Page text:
Anyway, the Fogartys, alarmed by Cheryl's behavior, want to ban her from seeing her baby, because that's the truly compassionate thing to do, ban a mother from seeing her child. Vicki makes token protests to this idea, saying that banning her from seeing her child could make Cheryl even worse, but eventually concedes and goes along with it.
Surprise, surprise, this "banning Cheryl from seeing her child" plan doesn't work. In fact, Cheryl becomes even more belligerent, shrieking and crying, frequently showing up at the Fogartys demanding to see her child. The YTF decide the best course of action is to either move Cheryl or move the Fogartys.
Vicki decides to talk to Cheryl. She reminds Cheryl that she agreed to give her baby to the Fogartys. But Cheryl, continuing to earn my sympathies, is basically like "I've changed my mind and STFU and don't come back until you bring me my baby."
Next is a brief interlude with Sam. Nicky, in a true stroke of malice, decides to tap into the spring that provides clean water for Petra. Wanting his subjects not to die from drinking poisoned water?! Again, Nicky's evil knows no bounds!
If you guessed that Nicky's evil plan to provide fresh drinking water to those without fails due to a literal Deus ex Machina, congratulations for once again being familiar with Ellanjay tropes. I wish there were any perks that came with it, even a lousy t-shirt would be nice, but there aren't.
After this, we hear from Chang. Since this snark is getting hella long (and yes, it will be another one chapter snark this week), I'm going to fast-forward through it. Apparently another judgment, the fourth bowl judgment according to Chang, happens. I suppose if I really cared, I could track down one of those PMD charts laying out all the judgments and whatnot, but dammit! I have enough worthless information clogging up valuable neuron space! Like I will go to my grave incapable of doing Algebra (despite studying it in Middle School, High School, and two semesters of College), but I will be capable of humming the Dragon Dagger theme from Power Rangers. I don't need to add to it, especially since this judgment will probably, like all the previous ones, effect only NPCs and even then, will only be briefly touched upon.
Anyway, what happens is some kind of massive heat wave. Somehow that leads to the window at the building where Chang works, exploding and we get this.
It was too late for Rasha and Lars. The window in front of them gave way, sending shards of glass flying about the room. Both were struck by the broken glass and crumpled to the floor as others screamed. Hot, steamy air blew into the room. A woman tried to help her fallen friends, but her hair curled, then burst into flames from the heat.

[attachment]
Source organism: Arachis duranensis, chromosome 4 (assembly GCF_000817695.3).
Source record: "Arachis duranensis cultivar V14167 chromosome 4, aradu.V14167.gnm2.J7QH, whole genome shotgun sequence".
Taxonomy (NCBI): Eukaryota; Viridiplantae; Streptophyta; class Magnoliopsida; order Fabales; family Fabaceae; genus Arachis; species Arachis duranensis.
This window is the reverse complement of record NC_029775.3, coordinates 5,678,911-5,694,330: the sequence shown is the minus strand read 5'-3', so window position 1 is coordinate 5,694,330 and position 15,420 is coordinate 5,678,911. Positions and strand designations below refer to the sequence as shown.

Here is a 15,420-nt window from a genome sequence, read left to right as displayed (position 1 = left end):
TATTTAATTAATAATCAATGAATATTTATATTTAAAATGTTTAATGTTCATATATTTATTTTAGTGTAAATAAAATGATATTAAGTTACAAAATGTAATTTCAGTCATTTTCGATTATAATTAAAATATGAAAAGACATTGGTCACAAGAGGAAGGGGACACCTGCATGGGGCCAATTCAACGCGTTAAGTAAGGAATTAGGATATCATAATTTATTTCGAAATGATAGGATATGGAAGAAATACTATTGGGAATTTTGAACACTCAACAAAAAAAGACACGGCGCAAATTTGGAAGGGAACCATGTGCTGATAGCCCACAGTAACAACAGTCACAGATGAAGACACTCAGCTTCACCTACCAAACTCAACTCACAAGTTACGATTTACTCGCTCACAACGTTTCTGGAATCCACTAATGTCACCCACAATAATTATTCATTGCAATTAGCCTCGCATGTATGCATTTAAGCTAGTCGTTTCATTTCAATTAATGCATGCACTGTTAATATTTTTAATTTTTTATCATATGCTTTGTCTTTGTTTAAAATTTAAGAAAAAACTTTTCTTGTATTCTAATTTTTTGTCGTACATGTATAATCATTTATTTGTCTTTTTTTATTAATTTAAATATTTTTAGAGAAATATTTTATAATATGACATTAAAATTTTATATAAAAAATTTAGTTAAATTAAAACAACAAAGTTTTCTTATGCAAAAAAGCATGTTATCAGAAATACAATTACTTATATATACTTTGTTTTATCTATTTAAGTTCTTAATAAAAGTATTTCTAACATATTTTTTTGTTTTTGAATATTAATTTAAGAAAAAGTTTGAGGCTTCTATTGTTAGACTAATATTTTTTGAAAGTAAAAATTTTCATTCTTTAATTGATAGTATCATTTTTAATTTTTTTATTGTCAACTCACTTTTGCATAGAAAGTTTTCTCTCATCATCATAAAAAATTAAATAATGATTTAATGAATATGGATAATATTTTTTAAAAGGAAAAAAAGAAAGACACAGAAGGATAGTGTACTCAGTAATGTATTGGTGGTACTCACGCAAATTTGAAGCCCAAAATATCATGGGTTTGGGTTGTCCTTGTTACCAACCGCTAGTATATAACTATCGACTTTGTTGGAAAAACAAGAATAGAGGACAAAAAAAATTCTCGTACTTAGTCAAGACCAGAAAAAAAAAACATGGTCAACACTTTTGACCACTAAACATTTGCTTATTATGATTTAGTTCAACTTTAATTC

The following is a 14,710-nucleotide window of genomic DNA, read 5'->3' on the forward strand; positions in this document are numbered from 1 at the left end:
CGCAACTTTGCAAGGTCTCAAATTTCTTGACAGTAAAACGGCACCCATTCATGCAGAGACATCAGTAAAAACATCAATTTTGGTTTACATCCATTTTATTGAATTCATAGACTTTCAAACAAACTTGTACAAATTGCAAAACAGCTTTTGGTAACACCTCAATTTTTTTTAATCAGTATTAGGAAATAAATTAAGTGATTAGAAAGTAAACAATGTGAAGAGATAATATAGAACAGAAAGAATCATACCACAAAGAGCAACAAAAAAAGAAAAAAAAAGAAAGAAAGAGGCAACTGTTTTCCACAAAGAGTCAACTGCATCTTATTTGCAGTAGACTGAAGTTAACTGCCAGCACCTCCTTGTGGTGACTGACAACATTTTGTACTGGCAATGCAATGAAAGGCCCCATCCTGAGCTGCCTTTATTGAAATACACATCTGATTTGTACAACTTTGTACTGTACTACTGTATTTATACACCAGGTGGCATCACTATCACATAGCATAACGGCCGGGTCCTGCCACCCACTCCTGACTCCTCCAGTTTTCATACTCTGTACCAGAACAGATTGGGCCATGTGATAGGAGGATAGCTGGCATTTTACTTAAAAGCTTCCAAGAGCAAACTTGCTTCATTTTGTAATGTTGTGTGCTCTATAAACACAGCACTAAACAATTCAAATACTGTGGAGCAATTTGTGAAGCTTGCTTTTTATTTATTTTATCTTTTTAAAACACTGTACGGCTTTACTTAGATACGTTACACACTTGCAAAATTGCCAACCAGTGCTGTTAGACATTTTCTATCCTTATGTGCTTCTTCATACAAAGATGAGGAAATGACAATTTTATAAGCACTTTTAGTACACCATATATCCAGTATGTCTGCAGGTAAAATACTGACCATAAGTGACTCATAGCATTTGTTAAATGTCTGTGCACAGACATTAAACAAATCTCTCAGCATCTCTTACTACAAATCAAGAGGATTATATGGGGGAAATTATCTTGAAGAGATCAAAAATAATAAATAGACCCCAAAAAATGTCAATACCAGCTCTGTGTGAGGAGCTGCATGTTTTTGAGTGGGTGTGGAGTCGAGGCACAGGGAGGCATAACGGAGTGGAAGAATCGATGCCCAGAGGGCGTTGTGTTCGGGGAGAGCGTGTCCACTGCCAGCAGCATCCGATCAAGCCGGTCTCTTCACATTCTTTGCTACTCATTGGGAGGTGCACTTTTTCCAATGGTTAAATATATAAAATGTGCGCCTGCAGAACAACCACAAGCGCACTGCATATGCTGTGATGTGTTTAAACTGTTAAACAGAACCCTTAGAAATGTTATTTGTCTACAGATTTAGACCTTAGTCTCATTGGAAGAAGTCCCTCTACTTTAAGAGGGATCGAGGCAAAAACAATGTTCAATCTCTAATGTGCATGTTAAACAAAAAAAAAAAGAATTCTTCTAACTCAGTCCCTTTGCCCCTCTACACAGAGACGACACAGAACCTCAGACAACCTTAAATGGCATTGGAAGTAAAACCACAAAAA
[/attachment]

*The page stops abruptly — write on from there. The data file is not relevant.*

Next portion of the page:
I suppose I should applaud Ellanjay for bothering to give names to a few of the rank-and-file employees who were killed. That gives a little pathos to the scene, but given that this is the first time Rasha and Lars have been mentioned (unless this Lars is the same documentary film-maker/propagandist mentioned in another book)...yeah, it doesn't add much by way of pathos. Compare this to the scene in the Watchmen comic where, after having met several of the civilian characters and gotten to know them in previous issues, we watch them die horribly at the hands of the bad guy. Granted, when it comes to writing, comparing Alan Moore to Ellanjay is probably like comparing the collected works of Wordsworth to a dirty limerick some idiot scrawled on a bathroom stall, but still.
The section ends with Chang wondering if this freakish supernatural occurrence was done by God or Nicky. I'll give you a hint: OF COURSE IT WAS DONE BY FUCKING GOD, YOU FUCKTARD! IF YOU'VE BEEN PAYING ATTENTION, GOD HAS REPEATEDLY TRIED TO KILL YOU ON A DAMN NEAR DAILY BASIS WHILE NICKY HAS TRIED TO PLAY CLEANUP AND KEEP A STABLE GOVERNMENT IN PLACE IN THE FACE OF ALL THIS SHIT!
Anyway, the chapter ends with Chang calling Judd and telling him all about the latest disaster. If you guessed that Chang is oblivious to the suffering of others, give yourself a hand. He mostly spins this as, "While this will be a disaster for Unbelievers, it'll enable Believers to move more easily."
So it ends on a hopeful note with Judd excited by the prospect of